Had Eärendil & Elwing never made it to Valinor, they would've simply remained mortal, as Westerly wizard has explained above. And in the end it was due to Ulmo, expressing the ambivalence of the couple's lineage, that Manwë consulted Eru and made his decree.

No wonder, since Ulmo was the only Vala who had never left the Exiles, and did his part so that in the end Morgoth would be defeated.

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It seems to be the only loose end Eru had left in Arda, but they managed to obtain his word on it in the end didn't they?

They weren't loose ends. They were needed. Perhaps they were even the result of Eru's 'corrections' to Melkor's discord in the Music of the Ainur.

Eärendil, for instance, was the saviour of Atani & Eldar in the First Age. His birth was foretold (and arranged) by Ulmo.

For the same, Beren & Lúthien's meeting was fated, for Beren was able to cross the Girdle of Melian around Doriath... and in the end their last two offspring, Arwen & Aragorn, united the two Half-Elven lines, tying up those loose ends after all work was done.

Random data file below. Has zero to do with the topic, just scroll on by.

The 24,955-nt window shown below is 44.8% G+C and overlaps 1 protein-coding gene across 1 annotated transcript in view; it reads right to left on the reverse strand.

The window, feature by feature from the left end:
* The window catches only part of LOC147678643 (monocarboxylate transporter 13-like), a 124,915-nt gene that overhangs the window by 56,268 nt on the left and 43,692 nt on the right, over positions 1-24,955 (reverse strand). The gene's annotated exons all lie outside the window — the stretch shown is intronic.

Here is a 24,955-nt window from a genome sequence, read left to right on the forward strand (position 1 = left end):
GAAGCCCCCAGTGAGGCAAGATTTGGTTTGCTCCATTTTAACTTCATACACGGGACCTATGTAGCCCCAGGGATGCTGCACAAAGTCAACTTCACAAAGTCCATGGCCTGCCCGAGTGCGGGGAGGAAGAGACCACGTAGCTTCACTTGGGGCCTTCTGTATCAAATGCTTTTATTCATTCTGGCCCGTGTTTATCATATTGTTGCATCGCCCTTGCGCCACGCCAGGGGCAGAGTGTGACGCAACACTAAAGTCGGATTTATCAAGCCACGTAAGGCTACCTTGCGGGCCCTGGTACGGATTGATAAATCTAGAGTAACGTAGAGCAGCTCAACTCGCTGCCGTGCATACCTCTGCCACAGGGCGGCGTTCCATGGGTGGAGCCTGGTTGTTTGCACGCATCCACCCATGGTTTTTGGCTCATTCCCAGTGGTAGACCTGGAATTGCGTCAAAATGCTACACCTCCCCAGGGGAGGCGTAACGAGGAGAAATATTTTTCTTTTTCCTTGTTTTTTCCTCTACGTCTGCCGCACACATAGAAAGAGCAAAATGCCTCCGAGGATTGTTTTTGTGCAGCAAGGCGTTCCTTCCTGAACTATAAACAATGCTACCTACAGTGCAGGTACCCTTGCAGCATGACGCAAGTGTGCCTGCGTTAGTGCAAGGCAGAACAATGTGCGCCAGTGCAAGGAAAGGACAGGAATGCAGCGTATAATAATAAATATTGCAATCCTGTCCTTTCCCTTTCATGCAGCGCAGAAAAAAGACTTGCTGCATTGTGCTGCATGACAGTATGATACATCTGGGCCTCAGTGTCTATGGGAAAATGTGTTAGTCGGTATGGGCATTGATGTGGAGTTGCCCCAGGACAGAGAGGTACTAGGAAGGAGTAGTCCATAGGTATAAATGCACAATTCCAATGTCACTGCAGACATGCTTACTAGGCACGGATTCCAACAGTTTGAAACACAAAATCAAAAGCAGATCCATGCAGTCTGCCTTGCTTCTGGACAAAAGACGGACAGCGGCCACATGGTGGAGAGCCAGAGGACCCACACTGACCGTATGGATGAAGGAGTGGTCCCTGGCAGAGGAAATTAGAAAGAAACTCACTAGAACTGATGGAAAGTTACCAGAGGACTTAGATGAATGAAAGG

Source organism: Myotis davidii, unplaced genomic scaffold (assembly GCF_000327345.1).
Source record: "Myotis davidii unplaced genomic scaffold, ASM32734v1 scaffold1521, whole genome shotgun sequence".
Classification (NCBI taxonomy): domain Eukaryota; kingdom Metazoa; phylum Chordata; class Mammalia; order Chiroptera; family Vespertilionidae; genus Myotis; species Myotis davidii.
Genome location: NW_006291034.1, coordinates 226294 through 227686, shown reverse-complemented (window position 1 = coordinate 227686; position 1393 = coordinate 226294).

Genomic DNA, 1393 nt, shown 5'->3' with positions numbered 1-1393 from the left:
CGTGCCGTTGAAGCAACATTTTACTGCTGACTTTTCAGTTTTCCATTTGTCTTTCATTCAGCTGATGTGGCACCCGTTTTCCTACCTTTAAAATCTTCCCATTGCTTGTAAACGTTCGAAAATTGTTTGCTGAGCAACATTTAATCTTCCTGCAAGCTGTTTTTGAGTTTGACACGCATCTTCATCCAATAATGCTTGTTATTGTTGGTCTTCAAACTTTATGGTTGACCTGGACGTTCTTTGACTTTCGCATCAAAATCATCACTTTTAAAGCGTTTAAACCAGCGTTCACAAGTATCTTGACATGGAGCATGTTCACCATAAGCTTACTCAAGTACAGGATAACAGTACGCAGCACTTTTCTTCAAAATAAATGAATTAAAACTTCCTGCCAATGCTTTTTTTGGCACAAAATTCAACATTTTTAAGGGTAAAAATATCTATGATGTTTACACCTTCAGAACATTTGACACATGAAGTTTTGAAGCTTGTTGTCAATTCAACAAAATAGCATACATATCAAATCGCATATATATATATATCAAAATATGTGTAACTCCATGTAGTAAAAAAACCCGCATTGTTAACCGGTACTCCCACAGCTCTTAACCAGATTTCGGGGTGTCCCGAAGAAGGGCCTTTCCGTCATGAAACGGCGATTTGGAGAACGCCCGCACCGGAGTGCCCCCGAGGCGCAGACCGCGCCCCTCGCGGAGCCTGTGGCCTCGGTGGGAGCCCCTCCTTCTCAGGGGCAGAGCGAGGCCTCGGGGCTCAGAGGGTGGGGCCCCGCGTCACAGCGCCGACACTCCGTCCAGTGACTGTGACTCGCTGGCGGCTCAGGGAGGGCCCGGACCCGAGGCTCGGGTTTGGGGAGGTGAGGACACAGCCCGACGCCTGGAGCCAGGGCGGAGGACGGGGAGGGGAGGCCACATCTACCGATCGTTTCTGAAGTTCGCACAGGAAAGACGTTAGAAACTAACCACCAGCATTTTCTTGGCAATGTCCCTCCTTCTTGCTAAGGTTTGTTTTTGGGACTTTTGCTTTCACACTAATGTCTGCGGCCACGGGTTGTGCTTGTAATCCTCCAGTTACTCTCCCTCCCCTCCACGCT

The "loose end" in here is meant as why did Eru not think of the Half-Elven that would appear on earth? The Two Children of Iluvatar are bound to mix, and Eru knew that when he allowed them biologically to breed. How can he be so naive as to think that everybody would be happy to have his "gift"?
You may consider it a loose-end, I do not. Imo, the Half-Elven were part of the corrections Eru made to Melkor's discord in the Music of the Ainur.

As for not everyone being happy with the Gift of Men, that is something that comes natural to Men. This has nothing to do with naïvity, it's merely a consequence of the freedom that was granted to Men by Eru.
the half-elven are definitely not a loose end that Illuvitar didn't think of. Are they not a siginificant part of Eru's themes which, in the end, triumph over Melkor's compositions?
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Are they not a siginificant part of Eru's themes which, in the end, triumph over Melkor's compositions?

I believe so, yes.
I guess that Eru never meant for Middle-earth to enjoy peace and plenty, did he? I mean, he practiacally set the war-pieces in their places and watched them fight and make peace and fight and make peace and fight and yadayadayada. Was that the theme? Was he trying to prove something? Or was Arda all just one big experiment Eru was conducting?